[Frédéric Waltzing] is lucky enough to have access to a 135 foot (38 metre) head of water that those of us in flatter environments could only dream of. He’s used it to generate his own power using a modestly sized but very effective turbine, and he documented it in a Youtube video which you can see below the break.
He brings the water to his turbine house through a 1.5 inch plastic pipe, in which he maintains a 55PSI closed pressure that drops to 37PSI when the system is running. His Pelton wheel develops 835RPM, from which a small permanent magnet alternator provides 6.3A for his battery management system. An Enerwatt 2KW inverter provides useful power from the system.
This hydroelectric installation might not be very large, but its key is not in its size but that it can run continuously. A continuous free 6.3A charge can store up a lot of energy for those times when you need it.
If you’re a heavy user of a 3D printer, or a welder, you’ll know the problem of empty spools. You’ve used up all the filament or the welding wire, and you’re left with a substantial plastic spool. It’s got to be useful for something, you think, and thus it’s Too Good To Throw Away. Before you know it you have a huge pile of the things all looking for a use that you know one day you’ll find.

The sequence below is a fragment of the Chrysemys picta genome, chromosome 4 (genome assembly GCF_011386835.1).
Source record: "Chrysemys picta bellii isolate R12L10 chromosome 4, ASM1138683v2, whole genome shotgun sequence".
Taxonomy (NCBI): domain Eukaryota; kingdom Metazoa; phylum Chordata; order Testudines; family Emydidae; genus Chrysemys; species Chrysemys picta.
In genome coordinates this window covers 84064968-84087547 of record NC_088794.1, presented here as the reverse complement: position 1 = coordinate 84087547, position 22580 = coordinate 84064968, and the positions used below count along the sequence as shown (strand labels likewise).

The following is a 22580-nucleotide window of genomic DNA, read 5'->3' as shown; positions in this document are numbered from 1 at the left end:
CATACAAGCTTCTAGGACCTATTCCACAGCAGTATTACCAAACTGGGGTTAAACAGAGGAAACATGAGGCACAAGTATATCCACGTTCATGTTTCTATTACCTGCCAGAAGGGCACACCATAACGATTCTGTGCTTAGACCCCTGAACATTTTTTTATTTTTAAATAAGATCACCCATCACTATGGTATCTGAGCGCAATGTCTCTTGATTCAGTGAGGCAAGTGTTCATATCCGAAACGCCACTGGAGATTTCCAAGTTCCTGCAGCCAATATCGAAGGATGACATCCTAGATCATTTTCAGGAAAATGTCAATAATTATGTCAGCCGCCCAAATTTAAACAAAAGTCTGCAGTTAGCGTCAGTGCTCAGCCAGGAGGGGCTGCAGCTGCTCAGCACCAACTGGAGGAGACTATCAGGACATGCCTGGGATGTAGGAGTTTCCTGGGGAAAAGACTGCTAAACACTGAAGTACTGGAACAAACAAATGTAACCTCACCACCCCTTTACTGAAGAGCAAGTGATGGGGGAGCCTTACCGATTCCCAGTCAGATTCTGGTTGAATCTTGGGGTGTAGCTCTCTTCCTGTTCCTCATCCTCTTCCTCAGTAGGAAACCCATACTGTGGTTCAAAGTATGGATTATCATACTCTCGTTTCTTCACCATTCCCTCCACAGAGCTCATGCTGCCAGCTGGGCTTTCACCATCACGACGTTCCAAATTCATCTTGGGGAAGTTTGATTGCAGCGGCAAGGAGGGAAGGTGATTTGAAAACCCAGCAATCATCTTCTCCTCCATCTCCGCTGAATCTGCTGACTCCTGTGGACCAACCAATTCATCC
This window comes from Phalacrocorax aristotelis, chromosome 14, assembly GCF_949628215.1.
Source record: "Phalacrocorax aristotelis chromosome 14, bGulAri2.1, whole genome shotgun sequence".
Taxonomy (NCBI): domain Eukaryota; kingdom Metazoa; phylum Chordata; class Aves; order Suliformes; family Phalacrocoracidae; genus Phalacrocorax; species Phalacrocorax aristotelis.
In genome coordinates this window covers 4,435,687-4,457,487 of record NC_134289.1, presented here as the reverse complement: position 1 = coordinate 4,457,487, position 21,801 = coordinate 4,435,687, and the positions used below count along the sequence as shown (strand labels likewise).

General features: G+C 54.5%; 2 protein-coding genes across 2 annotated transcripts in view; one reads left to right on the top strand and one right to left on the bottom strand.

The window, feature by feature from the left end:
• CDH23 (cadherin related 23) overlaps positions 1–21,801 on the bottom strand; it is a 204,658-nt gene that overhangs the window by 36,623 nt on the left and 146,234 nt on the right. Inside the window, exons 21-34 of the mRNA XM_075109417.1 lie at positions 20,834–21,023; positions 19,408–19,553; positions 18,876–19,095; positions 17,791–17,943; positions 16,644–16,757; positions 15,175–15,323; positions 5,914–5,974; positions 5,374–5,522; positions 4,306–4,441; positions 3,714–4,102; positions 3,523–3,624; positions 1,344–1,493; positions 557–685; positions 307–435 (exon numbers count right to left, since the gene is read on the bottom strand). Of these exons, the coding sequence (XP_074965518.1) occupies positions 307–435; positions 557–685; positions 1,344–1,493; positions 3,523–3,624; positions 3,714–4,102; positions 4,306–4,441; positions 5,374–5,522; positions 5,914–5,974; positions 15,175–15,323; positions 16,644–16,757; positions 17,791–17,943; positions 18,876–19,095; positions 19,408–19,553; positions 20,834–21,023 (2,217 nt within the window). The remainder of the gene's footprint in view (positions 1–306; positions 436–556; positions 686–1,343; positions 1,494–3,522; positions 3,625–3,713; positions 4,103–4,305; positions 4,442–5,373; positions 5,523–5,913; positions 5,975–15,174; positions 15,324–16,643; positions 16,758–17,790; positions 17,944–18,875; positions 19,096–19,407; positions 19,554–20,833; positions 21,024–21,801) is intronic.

If you follow the example of [Chuck Hellebuyck], you could use them as wheels for a small go-kart (YouTube link). He 3D-printed some hub adapters for the spools to use skate bearings, mounted them of threaded axles to a classic wooden go-kart frame, and set off downhill wearing his stock-car racing helmet.
Of course, [Chuck]’s go-kart is a bit of fun, but it’s probably fair to say that 3D printer spools are not the ideal wheel. Those rims aren’t particularly durable, and with no tires he’s in for a bumpy ride. Perhaps a tire could be found to fit and a tube placed within it, but that would start to sound expensive against those cheap off-the-shelf wheelbarrow items.
But the project does raise the interesting question: what exactly do you do with your empty spools? There have to be some awesome uses for them, so please share yours in the comments. Meanwhile follow Chuck’s go-kart adventures in the video below the break.